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These Aerial Photos Explain Why Europe Has Such a Lower Carbon Footprint Than the U.S.

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Courtesy Alex MacLean

Neighborhoods in Europe are more dense than those in the U.S. Image by Alex MacLean. Denmark, 2015.

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Courtesy Alex MacLean

MacLean photographed massive solar and wind facilities. Image by Alex MacLean. Germany, 2015.

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Courtesy Alex MacLean

The average European has about half the carbon footprint of an inhabitant of the U.S. Robust bicycle and public transit infrastructure are among the reasons why. Image by Alex MacLean. Denmark, 2015.

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The average European has about half the carbon footprint of the average American, but that isn't necessarily because the average German is trying to be greener than someone in Montana. Image by Alex MacLean. Denmark, 2015.

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American suburbs have a hefty footprint compared to European suburbs largely because of oversized houses and long commutes. Image by Alex MacLean. Denmark, 2015.

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MacLean documented land use patterns along with Europe's transformation to renewable energy. Image by Alex MacLean. Germany, 2015.

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Rysum, a 15th-century village. Expansion is restricted within a growth boundary, creating a sharp urban and rural edge. Image by Alex MacLean. Germany, 2015.

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A dedicated bike bridge, called the “Cycle Snake” in Copenhagen. Continuous bike lanes are increasingly popular in the city. Image by Alex MacLean. Denmark, 2015.

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Wind turbine blades stockpiled at a port facility along the Elbe River. Image by Alex MacLean. Germany, 2015.

The average European has about half the carbon footprint of the average American, but that isn't necessarily because the average German is trying to be greener than someone in Montana. In part, it's a function of sprawl; American suburbs have a hefty footprint largely because of long communities and oversized houses.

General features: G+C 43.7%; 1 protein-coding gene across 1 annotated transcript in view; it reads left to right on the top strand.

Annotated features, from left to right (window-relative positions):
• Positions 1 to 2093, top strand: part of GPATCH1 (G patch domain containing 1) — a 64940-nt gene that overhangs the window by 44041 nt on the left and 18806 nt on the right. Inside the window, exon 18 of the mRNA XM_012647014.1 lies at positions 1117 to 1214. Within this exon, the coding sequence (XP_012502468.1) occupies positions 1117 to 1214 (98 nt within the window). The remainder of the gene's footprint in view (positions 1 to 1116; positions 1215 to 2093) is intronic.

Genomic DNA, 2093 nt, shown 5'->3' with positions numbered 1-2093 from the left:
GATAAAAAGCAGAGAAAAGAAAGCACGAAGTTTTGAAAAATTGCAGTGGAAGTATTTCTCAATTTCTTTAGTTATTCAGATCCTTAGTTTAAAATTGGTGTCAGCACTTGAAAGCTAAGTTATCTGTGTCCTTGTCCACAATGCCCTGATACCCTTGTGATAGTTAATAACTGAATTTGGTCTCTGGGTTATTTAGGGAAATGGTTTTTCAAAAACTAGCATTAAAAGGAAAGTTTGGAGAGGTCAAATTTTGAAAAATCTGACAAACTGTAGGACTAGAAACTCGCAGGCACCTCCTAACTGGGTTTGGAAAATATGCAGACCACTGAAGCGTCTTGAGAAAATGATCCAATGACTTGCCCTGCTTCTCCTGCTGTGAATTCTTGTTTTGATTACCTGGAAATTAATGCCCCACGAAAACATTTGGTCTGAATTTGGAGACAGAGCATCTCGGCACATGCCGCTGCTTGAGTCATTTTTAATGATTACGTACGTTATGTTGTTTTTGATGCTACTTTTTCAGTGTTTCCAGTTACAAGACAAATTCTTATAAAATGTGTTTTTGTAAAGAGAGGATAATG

In a new series of aerial photos, commissioned by Yale 360, photographer Alex MacLean flew over Europe to document land use patterns, along with the continent's transformation to renewable energy.

It was next step in the photographer's long-standing study of development. In a 2008 book titled Over, MacLean photographed American sprawl. "It was really about American land use patterns and sort of their absurdity," he says. "After that book, I wanted to do something positive."

At first, as he flew over parts of Germany and Scandinavia, MacLean says he wasn't that impressed. "It has an old-world look to it, just history," he says. "But then when you start looking at it, you see how well development is integrated to the existing patterns there, with sharp growth boundaries. Transit is so thoroughly integrated . . . the pedestrian and bike infrastructure is totally apparent."

In the countryside, he photographed massive new solar and wind farms. But he says that the comparative lack of sprawl was the most striking thing to look at from the sky. "When you think about all of the effort that we spend converting our lightbulbs, efficient cars, there's really no thought at all to our land use patterns and how it impacts climate," he says. "I think that's the key part of the story—people should really start thinking about climate in relationship to our development and growth patterns."